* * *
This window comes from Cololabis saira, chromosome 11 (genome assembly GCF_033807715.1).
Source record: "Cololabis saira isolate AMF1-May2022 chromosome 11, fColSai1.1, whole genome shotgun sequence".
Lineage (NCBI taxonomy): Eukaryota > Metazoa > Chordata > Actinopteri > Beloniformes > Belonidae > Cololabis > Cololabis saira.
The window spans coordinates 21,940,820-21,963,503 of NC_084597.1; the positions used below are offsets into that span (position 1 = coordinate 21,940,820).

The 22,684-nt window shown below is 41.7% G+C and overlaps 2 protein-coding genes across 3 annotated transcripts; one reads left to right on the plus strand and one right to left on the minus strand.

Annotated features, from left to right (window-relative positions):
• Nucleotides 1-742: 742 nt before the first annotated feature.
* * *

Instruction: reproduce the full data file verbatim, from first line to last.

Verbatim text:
This window comes from Cololabis saira, chromosome 11 (genome assembly GCF_033807715.1).
Source record: "Cololabis saira isolate AMF1-May2022 chromosome 11, fColSai1.1, whole genome shotgun sequence".
Lineage (NCBI taxonomy): Eukaryota > Metazoa > Chordata > Actinopteri > Beloniformes > Belonidae > Cololabis > Cololabis saira.
The window spans coordinates 21,940,820-21,963,503 of NC_084597.1; the positions used below are offsets into that span (position 1 = coordinate 21,940,820).

The 22,684-nt window shown below is 41.7% G+C and overlaps 2 protein-coding genes across 3 annotated transcripts; one reads left to right on the plus strand and one right to left on the minus strand.

Annotated features, from left to right (window-relative positions):
• Nucleotides 1-742: 742 nt before the first annotated feature.